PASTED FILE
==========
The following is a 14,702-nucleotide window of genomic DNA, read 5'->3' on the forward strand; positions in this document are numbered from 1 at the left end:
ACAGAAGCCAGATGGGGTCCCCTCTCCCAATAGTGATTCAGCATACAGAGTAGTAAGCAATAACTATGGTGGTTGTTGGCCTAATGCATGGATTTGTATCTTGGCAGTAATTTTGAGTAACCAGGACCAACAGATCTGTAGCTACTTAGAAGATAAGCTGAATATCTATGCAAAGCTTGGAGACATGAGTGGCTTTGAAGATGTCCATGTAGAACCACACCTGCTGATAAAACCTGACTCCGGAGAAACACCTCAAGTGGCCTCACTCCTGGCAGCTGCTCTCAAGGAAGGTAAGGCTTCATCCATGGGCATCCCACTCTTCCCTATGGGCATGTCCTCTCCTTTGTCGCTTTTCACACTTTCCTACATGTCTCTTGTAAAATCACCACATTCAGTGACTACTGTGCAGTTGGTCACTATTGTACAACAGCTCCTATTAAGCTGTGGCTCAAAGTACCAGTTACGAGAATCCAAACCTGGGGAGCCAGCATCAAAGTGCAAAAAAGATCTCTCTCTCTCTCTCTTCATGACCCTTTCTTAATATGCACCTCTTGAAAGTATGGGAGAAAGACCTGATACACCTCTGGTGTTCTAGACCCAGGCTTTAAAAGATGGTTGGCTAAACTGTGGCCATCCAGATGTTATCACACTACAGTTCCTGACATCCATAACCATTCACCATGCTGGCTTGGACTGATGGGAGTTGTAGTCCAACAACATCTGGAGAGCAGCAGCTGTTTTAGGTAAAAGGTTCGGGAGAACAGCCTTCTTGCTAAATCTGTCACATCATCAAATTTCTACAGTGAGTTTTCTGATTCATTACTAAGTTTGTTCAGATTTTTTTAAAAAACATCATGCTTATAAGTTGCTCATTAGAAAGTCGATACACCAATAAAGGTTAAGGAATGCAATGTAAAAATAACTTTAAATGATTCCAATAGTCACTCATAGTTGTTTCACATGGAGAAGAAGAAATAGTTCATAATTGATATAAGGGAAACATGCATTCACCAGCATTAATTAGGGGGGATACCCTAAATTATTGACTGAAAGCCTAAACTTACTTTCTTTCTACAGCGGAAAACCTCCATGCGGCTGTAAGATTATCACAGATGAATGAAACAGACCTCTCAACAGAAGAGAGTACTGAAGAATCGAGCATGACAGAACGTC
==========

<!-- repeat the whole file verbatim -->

The following is a 14,702-nucleotide window of genomic DNA, read 5'->3' on the forward strand; positions in this document are numbered from 1 at the left end:
ACAGAAGCCAGATGGGGTCCCCTCTCCCAATAGTGATTCAGCATACAGAGTAGTAAGCAATAACTATGGTGGTTGTTGGCCTAATGCATGGATTTGTATCTTGGCAGTAATTTTGAGTAACCAGGACCAACAGATCTGTAGCTACTTAGAAGATAAGCTGAATATCTATGCAAAGCTTGGAGACATGAGTGGCTTTGAAGATGTCCATGTAGAACCACACCTGCTGATAAAACCTGACTCCGGAGAAACACCTCAAGTGGCCTCACTCCTGGCAGCTGCTCTCAAGGAAGGTAAGGCTTCATCCATGGGCATCCCACTCTTCCCTATGGGCATGTCCTCTCCTTTGTCGCTTTTCACACTTTCCTACATGTCTCTTGTAAAATCACCACATTCAGTGACTACTGTGCAGTTGGTCACTATTGTACAACAGCTCCTATTAAGCTGTGGCTCAAAGTACCAGTTACGAGAATCCAAACCTGGGGAGCCAGCATCAAAGTGCAAAAAAGATCTCTCTCTCTCTCTCTTCATGACCCTTTCTTAATATGCACCTCTTGAAAGTATGGGAGAAAGACCTGATACACCTCTGGTGTTCTAGACCCAGGCTTTAAAAGATGGTTGGCTAAACTGTGGCCATCCAGATGTTATCACACTACAGTTCCTGACATCCATAACCATTCACCATGCTGGCTTGGACTGATGGGAGTTGTAGTCCAACAACATCTGGAGAGCAGCAGCTGTTTTAGGTAAAAGGTTCGGGAGAACAGCCTTCTTGCTAAATCTGTCACATCATCAAATTTCTACAGTGAGTTTTCTGATTCATTACTAAGTTTGTTCAGATTTTTTTAAAAAACATCATGCTTATAAGTTGCTCATTAGAAAGTCGATACACCAATAAAGGTTAAGGAATGCAATGTAAAAATAACTTTAAATGATTCCAATAGTCACTCATAGTTGTTTCACATGGAGAAGAAGAAATAGTTCATAATTGATATAAGGGAAACATGCATTCACCAGCATTAATTAGGGGGGATACCCTAAATTATTGACTGAAAGCCTAAACTTACTTTCTTTCTACAGCGGAAAACCTCCATGCGGCTGTAAGATTATCACAGATGAATGAAACAGACCTCTCAACAGAAGAGAGTACTGAAGAATCGAGCATGACAGAACGTC